Times Online reported last week (“BNP leader ‘paid for UKIP member list'”) that British National Party leader Nick Griffin is to be investigated following an accusation that he paid for a database containing the names and addresses of thousands of members of the rival UK Independence party for just £500. The list was reportedly used for fund-raising purposes in the run-up to the European elections in which the BNP secured two seats.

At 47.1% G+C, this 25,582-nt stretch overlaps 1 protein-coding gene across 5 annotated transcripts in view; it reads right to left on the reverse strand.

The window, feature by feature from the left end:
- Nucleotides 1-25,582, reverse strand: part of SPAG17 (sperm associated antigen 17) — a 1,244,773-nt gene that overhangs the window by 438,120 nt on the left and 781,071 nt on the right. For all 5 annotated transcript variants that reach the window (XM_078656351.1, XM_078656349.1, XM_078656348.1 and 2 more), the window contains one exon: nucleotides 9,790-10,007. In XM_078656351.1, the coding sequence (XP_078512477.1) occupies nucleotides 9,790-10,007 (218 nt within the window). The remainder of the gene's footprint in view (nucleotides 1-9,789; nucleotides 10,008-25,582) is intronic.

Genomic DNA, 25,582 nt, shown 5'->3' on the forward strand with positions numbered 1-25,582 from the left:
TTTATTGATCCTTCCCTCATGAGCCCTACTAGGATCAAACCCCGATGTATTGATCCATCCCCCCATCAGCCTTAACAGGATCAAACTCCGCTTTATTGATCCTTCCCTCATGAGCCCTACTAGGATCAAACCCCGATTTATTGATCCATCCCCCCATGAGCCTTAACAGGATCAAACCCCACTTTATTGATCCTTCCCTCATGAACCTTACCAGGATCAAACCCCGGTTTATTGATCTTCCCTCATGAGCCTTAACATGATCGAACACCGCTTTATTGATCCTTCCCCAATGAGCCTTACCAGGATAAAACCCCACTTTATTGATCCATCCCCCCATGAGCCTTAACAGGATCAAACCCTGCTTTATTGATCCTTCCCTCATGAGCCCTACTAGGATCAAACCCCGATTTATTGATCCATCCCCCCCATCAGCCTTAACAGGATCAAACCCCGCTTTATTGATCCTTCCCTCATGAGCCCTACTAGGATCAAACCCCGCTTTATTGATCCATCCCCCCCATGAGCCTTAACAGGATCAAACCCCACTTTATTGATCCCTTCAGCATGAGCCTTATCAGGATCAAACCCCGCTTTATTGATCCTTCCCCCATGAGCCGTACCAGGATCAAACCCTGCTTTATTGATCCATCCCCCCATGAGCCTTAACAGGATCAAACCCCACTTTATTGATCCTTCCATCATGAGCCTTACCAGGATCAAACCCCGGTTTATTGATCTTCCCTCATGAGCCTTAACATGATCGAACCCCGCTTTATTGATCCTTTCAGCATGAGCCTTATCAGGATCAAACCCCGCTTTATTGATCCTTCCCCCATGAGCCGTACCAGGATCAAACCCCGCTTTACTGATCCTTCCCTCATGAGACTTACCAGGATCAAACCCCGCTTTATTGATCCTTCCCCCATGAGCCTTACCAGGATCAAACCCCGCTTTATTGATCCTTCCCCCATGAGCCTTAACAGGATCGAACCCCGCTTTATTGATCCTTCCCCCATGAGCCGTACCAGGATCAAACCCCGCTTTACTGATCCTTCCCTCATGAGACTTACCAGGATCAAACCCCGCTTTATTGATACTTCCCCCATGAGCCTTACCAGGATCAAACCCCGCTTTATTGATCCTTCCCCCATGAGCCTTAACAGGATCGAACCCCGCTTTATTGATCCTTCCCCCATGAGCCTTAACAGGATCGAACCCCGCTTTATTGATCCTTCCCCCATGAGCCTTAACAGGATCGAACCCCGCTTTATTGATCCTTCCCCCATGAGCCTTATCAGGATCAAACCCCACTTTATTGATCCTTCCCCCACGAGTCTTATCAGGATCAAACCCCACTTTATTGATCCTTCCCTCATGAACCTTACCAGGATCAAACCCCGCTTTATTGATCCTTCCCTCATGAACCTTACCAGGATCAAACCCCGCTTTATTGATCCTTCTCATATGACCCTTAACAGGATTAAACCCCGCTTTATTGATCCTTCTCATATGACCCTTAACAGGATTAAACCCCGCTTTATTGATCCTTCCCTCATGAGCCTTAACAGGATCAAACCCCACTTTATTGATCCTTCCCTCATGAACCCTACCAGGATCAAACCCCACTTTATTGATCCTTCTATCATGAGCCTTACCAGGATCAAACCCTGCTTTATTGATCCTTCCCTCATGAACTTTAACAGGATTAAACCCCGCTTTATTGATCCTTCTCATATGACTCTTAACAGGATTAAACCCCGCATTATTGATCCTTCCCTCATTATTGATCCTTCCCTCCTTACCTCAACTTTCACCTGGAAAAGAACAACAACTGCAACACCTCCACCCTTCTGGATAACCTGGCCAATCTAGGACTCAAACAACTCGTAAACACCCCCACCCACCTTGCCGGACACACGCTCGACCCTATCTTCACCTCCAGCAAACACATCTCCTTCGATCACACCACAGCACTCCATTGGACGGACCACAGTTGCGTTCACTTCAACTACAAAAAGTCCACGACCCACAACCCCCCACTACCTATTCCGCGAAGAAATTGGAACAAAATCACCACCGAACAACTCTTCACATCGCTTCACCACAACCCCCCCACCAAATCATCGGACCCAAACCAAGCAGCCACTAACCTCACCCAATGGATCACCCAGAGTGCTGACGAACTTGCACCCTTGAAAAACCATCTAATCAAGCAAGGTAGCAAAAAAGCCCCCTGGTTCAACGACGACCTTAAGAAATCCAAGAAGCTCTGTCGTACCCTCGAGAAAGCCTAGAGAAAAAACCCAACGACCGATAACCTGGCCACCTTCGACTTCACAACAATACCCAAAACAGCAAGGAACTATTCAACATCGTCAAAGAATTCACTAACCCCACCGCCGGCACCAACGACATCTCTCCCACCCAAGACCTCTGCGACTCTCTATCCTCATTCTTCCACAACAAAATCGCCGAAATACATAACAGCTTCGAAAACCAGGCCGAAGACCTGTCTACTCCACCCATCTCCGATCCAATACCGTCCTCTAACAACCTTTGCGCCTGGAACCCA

Datonomy, naturally curious to see the outcome of the Information Commissioner’s Office investigations, recalls the time when politicians were accused merely of buying votes. It seems now that buying voters’ data may be by far the more profitable course — and a source of great discomfort to supporters of UKIP who may have thought twice about joining that party if they felt there was a risk that their details would be passed on to the BNP. One further point to consider is whether the protection of voters and the conduct of elections, both of which are regulated, are sufficiently joined-up that there should be no practices involving the acquisition, possession and use of data for political and electoral purposes which fall between the two sets of regulators.